Amber Heard pokes fun at dogs saga nemesis


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Media captionJohnny Depp and Amber Heard made an apology video in 2016 after being embroiled in a tit-for-tat with Barnaby Joyce

It was a free shot that proved too irresistible to pass up.

When Australian Deputy PM Barnaby Joyce was revealed to be a New Zealand dual citizen on Monday – possibly in violation of constitutional rules – social media users joked about what Amber Heard and Johnny Depp might think.

The actors were famously targeted by Mr Joyce for breaking rules of their own: failing to declare their dogs, Pistol and Boo, to Australian officials in 2015.

Mr Joyce had threatened to have the dogs put down, prompting Heard and Depp to release a stilted apology video for defying the biosecurity laws of Australia – which they called “a wonderful island”.

The saga made headlines around the world and was widely enjoyed online, where it was dubbed the #WarOnTerrier.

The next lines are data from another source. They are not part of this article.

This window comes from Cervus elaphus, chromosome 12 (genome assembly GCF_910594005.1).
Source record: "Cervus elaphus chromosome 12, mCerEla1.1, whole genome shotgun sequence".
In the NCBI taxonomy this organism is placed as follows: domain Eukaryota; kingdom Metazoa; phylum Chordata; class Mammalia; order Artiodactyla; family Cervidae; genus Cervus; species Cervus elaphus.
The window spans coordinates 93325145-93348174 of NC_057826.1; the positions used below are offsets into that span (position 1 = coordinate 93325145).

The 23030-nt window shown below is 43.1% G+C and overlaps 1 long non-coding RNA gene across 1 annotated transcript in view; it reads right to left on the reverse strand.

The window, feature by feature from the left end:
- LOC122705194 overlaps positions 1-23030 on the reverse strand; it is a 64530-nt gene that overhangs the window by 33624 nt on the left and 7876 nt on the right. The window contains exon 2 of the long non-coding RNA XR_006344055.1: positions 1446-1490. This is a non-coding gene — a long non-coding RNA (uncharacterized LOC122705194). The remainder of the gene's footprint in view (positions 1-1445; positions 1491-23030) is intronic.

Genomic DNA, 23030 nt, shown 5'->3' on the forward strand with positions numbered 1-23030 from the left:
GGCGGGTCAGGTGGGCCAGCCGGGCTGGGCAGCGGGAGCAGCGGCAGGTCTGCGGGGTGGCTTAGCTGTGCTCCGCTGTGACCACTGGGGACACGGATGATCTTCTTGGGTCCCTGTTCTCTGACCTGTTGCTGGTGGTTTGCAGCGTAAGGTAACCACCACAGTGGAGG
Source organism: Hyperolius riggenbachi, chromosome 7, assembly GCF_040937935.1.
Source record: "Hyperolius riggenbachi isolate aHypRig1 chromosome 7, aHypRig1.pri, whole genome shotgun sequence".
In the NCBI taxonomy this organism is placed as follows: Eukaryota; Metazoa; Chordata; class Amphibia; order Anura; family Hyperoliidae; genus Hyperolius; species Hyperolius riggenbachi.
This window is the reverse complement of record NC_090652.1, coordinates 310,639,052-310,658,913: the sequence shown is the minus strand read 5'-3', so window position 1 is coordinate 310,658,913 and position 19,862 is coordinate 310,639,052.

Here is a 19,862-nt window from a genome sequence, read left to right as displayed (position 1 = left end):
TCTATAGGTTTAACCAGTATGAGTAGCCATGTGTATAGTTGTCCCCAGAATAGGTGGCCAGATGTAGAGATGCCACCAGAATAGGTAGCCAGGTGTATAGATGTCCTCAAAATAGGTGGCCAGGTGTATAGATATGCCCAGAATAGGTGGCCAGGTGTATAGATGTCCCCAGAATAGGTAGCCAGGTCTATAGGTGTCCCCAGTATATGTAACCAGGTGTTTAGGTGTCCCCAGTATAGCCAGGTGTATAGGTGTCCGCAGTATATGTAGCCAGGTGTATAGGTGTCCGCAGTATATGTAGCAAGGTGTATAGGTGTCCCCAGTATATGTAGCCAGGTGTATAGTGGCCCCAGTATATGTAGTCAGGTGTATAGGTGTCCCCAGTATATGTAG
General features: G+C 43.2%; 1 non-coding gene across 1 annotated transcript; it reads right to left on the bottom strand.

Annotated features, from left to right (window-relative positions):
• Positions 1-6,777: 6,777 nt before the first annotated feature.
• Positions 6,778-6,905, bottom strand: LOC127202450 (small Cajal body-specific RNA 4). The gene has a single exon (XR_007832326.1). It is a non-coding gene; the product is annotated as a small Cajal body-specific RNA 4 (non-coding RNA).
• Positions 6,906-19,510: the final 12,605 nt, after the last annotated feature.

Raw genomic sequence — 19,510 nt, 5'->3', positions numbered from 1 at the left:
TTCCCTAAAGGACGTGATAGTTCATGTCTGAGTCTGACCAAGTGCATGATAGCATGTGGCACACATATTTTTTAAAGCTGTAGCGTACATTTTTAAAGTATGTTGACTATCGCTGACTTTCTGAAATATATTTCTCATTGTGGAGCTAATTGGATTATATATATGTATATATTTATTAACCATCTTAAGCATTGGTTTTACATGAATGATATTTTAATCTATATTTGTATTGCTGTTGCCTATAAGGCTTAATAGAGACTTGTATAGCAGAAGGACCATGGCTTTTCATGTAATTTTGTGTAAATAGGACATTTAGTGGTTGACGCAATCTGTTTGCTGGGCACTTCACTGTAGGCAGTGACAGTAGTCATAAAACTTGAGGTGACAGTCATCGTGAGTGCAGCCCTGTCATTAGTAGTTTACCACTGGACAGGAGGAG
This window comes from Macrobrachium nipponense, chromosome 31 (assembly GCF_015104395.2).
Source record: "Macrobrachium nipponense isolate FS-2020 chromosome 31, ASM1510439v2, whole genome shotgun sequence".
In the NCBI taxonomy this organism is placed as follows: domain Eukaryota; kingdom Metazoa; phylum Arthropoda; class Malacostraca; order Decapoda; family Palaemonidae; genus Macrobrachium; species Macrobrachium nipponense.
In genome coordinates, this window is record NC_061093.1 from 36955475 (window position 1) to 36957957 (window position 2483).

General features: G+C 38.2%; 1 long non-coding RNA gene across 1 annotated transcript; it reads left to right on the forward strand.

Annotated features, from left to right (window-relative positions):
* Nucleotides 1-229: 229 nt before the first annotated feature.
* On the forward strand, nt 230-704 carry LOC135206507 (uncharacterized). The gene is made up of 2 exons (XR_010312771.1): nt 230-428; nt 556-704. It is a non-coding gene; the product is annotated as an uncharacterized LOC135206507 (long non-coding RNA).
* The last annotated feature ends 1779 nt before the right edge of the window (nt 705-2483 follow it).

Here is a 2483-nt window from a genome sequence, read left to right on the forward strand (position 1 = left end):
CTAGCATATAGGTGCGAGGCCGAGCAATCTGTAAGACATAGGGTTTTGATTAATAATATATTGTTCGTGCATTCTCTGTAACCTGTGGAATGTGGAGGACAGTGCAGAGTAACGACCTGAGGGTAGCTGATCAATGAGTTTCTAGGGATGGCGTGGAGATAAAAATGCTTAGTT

So it was probably no surprise that Mr Joyce’s citizenship snafu – which is bound for Australia’s High Court – generated clamour of its own.

During the debate over the dogs, Mr Joyce stressed that the actors would not receive special treatment because of their high profile, and must obey the law.

“The consequences of a disease outbreak could have been terrifying,” he wrote when sharing the pair’s apology video on his Facebook page.

Last year, Heard avoided a conviction after pleading guilty to making a false statement on her immigration card.

On Tuesday, she chimed in on Mr Joyce’s difficulty – to effectively have the last laugh.

“When @Barnaby_Joyce said “no one is above the law” I didn’t realize he meant New Zealand law …” she tweeted.

Her tweets were well shared, receiving both applause and criticism.

Perhaps unsurprisingly, Mr Joyce has not responded.

Image copyright
Reuters

Image caption

Barnaby Joyce’s eligibility for office will be tested by Australia’s High Court



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